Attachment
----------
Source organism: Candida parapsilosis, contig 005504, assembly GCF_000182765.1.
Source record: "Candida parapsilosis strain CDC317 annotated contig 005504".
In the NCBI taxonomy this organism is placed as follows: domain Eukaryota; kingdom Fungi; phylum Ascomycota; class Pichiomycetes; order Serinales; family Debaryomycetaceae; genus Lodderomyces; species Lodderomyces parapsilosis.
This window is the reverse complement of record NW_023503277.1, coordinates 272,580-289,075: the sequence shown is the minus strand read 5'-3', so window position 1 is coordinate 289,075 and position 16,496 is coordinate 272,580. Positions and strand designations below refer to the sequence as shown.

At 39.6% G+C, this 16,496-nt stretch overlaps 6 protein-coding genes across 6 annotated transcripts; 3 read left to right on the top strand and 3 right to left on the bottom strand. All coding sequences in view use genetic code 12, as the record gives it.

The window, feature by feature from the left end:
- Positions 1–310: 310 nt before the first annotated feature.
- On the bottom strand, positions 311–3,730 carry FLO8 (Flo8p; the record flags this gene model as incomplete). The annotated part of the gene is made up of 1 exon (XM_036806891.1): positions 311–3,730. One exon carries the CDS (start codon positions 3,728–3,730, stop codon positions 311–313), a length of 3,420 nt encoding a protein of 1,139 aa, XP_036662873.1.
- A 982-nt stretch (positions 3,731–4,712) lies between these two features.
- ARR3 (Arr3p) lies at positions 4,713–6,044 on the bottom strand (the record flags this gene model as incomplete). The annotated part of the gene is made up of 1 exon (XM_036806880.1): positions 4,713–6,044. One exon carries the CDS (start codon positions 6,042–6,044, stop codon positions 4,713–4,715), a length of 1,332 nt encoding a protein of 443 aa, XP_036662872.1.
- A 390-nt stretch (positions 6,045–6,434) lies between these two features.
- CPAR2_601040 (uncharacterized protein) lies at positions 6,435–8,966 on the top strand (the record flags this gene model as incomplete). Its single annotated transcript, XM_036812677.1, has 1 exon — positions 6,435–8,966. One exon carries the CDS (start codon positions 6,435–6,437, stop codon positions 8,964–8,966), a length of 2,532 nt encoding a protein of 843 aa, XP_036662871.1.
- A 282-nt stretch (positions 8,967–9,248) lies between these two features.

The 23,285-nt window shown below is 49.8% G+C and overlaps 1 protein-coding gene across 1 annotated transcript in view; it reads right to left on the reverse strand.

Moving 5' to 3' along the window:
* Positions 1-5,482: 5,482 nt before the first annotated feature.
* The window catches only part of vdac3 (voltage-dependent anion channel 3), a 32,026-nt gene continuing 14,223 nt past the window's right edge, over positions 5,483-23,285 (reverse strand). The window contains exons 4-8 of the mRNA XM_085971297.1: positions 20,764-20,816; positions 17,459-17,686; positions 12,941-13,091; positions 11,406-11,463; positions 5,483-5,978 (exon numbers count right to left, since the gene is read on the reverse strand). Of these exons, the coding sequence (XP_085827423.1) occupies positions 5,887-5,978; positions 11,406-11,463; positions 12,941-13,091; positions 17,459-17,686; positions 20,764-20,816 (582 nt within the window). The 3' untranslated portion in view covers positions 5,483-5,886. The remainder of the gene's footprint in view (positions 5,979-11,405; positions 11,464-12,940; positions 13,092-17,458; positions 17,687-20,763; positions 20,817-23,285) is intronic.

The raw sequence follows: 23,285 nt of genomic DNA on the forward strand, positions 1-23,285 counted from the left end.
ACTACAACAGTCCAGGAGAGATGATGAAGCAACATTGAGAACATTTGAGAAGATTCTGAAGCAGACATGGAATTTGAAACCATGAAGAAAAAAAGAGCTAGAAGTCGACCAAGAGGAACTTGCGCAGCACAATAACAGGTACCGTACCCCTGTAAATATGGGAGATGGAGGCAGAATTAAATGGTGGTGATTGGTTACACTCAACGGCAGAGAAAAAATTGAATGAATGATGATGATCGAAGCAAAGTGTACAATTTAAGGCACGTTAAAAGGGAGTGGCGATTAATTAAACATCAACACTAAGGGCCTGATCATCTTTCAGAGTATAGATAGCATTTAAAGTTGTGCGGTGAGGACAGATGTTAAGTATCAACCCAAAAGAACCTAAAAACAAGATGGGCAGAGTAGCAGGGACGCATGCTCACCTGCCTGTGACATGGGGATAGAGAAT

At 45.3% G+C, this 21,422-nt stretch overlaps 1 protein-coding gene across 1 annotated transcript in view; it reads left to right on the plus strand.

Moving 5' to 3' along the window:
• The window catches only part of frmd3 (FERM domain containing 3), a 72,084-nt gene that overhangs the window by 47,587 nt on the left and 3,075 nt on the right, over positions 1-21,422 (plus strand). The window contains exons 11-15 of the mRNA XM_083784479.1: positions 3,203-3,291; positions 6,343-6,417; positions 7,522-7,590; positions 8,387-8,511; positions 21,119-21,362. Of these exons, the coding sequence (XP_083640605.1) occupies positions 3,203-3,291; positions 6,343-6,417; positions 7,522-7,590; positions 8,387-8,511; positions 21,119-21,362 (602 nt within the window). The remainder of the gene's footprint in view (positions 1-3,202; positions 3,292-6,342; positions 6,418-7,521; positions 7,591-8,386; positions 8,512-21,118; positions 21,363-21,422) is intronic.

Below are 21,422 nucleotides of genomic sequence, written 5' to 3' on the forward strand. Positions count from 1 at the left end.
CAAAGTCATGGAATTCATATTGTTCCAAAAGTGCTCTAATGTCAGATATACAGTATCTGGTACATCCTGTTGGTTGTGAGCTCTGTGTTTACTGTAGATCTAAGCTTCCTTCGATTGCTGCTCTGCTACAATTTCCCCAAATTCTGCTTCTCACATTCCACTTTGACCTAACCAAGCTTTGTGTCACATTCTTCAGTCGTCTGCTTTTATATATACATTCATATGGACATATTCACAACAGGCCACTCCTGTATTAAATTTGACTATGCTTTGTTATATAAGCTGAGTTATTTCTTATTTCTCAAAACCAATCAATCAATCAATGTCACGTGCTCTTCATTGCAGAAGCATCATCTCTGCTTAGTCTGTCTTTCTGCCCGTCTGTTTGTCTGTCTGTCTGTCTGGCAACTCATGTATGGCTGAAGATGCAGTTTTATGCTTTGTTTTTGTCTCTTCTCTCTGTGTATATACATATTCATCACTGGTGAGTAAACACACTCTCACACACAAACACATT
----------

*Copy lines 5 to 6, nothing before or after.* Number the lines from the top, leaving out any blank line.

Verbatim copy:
At 39.6% G+C, this 16,496-nt stretch overlaps 6 protein-coding genes across 6 annotated transcripts; 3 read left to right on the top strand and 3 right to left on the bottom strand. All coding sequences in view use genetic code 12, as the record gives it.

The window, feature by feature from the left end: